Skip to main content

Settling - Again

Edmonton.
Montreal.
Calgary.

Now, Round 4 - Waterloo. A little bit more responsibility, a little less comfortable, a little more confident and a little less young.

I've felt restless these past few days at home, and wonder if it's because of my cold, or because I still don't know how to exist in two separate worlds. I would like to learn how that works, or if it can.

I am once again considering the purchase of a DSLR. This time, more seriously. I borrowed my coworker's tonight just to get a feel for it. I really like the 50mm prime lens.

The dilemma is that I'd been planning on buying new bedroom furniture. Buying a new bed is not negotiable. I need a better mattress than the things I've been sleeping on recently. But the rest of it...I could go cheaper. Craigslist maybe. Note to self: I need to make an actual budget of how to spend my money from the government.

Comments

paulman said…
Wow, one of the Waterloo staffers has a DSLR, eh? :) I use a 50mm lens, too. Btw, if you were wondering how much it'd cost to get a decent used DLSR w/ 50mm lens off Craigslist, I think it would be around $450-500 from my experience.
Sarah said…
I've been wanting to go to Swiss Chalet for a while. Guess I should have stayed in town.
Laura J said…
you crazy ontarians and swiss chalet!! By the way, I love the second quote from Lalo. Hilarious. Ans how exactly did Dan get you?
Beth said…
paulman: i was thinking craigslist for furniture, brand new for the camera!

sarah: i've had it twice since sunday!

laura: we are crazy...and dan blogged about the office, but he lied about what happened. so i was tricked.
Daniel Ray said…
I spent a fair amount of time looking for a good bed on craigslist and eventually gave up. It was just too awkward trying to sit in someone's living room and lay on their unmade bed while they watched. I'd rather have a used DSLR.

p.s. can i borrow your new camera? I promise I won't drop it.

p.p.s. how do you like the new look?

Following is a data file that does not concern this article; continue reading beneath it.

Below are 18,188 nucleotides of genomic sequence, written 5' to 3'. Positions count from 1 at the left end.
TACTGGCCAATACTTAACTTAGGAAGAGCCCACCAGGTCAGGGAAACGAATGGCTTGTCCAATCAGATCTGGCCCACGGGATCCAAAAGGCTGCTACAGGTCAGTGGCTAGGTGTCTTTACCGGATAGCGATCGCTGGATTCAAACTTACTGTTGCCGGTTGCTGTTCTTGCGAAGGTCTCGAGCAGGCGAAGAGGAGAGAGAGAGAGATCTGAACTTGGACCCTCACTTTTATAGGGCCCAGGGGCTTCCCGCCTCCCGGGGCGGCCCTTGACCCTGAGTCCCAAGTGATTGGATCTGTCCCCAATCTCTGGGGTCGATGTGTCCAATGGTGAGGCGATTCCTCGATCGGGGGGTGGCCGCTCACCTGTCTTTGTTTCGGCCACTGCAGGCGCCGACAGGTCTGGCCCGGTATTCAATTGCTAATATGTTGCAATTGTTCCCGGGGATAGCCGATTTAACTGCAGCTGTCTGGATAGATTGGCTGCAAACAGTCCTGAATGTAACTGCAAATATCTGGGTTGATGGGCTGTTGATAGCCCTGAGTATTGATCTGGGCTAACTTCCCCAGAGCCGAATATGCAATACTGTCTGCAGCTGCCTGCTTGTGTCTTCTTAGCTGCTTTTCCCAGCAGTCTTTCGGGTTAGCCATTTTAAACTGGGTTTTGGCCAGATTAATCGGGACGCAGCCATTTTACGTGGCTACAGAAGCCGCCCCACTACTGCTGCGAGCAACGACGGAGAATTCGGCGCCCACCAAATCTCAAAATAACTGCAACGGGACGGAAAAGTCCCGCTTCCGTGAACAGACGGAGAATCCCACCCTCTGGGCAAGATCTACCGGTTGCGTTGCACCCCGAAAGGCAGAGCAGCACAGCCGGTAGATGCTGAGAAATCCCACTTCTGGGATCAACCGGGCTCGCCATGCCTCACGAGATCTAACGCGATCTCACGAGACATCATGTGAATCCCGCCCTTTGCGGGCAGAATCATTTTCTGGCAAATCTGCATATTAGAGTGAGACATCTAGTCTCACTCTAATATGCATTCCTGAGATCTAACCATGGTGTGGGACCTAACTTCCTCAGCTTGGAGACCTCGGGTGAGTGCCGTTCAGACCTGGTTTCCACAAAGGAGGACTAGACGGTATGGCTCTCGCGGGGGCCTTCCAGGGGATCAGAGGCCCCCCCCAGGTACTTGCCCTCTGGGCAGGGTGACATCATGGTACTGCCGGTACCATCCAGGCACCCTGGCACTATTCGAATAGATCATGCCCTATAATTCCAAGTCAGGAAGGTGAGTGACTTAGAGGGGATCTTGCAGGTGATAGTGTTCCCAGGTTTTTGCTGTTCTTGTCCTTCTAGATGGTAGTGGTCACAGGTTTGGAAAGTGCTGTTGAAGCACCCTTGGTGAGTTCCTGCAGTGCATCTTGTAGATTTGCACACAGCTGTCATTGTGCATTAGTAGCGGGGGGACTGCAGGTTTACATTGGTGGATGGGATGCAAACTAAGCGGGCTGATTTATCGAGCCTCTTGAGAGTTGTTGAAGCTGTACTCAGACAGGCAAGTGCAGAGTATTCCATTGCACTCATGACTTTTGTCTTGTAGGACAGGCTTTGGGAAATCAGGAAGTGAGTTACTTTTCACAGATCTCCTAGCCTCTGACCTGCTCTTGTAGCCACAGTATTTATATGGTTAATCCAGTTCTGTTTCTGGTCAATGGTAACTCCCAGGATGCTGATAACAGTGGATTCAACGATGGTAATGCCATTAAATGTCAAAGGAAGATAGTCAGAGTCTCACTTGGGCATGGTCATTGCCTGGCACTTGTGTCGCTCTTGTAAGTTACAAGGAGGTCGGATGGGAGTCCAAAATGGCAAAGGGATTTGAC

Popular posts from this blog

Fostering FAQ: How Can You Say Goodbye?

It seems I finally have something(s) to say... Here's the first in a short (or maybe long?) series on Fostering FAQs. If you've got a question to add, feel free to comment/email/text/message me and maybe the next post will be in response.

--

8:30 am on Day 4 of parenting. I woke up in a panic two hours ago because I remembered that there is a baby and I am responsible for her (at least at 6:30am, when the man beside me will snore through anything). Now, I have put on clothes and eaten breakfast. The dogs are walked, there is a loaf of banana bread in the oven. My tea is steeping. Most importantly, Dream Baby is already down for her first nap.

Despite my morning efficiency, I'm already beginning to see that even with the happiest, most easygoing, and smiliest baby, like we somehow managed to be given, parenting is a grind. On Friday night, I couldn't join friends for $5 pints at a local joint. Instead, I blearily washed the same 8 bottles again, and then made another ba…

Fostering FAQ: How Long Will She Stay/Will You Adopt Her?

Our first foster baby came with about 18 hours notice; it was respite care, which means we had him for a few days while his regular foster family had a break/dealt with a family emergency. He stayed 3 nights, long enough to come to church and have a dozen people cooing over his little sleeping cheeks.  With each new visitor to our quiet corner, I explained again that he would be going back to his foster family the next day.

Barely a week later, we got a 9am phone call with a fostering request and by the same afternoon, we were snuggling her. This time, we had her for 4 days before church came around. Again, our community was keen to see the little one we had in tow. Again, the question, "How long will she stay?" And this time, "Are you going to adopt her?"

--

Here in Toronto, when a child is placed in foster care, it is always for an indefinite length of time. It depends on the parents' situation, and whether they are able to make a safe home environment for th…

5 Rules for Being a (North) American Adult or No One Wants You to Love Yourself

5 Rules for Being a (North) American Adult
(paraphrased from a lecture by Anne Lamott, whose priest friend shared them with her many years ago)

1. Have it all together. 2. If you don't have it all together, fix whatever is broken in you so that you do have it all together. 3. If you can't fix whatever's broken, pretend that you have. 4. If you can't pretend to be fixed, don't show up - it's a bit embarrassing to the rest of us. 5. If you do decide to show up broken, at least have the decency to be ashamed of yourself.
--
We are encultured towards self-loathing and self-avoidance. 
Be perfect. Do it all, do it right.  If you can't be better, pretend you are. Don't look any deeper. Keep busy. Keep your chin up. Keep up appearances.
It takes so much energy. It takes too much energy.
--
What would happen if I just loved myself? is the question I have been asking since my last post.
It's the question I hear when I see photos of lovely fat ladies who refuse…